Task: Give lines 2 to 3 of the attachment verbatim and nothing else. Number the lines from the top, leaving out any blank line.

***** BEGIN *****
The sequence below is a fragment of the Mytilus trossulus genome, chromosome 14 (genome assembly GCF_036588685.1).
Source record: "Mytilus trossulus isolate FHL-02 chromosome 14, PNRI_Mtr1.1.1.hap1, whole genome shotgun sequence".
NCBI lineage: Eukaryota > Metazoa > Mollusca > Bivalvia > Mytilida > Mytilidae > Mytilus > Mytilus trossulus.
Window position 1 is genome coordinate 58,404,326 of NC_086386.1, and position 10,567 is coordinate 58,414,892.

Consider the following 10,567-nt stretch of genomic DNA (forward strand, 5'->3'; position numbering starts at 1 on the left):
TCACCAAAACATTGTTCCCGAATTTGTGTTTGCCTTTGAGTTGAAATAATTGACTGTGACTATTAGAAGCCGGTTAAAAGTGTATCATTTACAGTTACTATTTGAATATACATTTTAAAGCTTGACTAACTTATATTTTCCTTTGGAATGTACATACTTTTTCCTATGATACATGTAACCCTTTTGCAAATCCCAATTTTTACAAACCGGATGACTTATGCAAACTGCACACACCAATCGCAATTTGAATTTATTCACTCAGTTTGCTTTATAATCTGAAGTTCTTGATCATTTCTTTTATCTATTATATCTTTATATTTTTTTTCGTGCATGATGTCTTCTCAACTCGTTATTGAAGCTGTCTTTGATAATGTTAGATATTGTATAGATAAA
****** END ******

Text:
Source record: "Mytilus trossulus isolate FHL-02 chromosome 14, PNRI_Mtr1.1.1.hap1, whole genome shotgun sequence".
NCBI lineage: Eukaryota > Metazoa > Mollusca > Bivalvia > Mytilida > Mytilidae > Mytilus > Mytilus trossulus.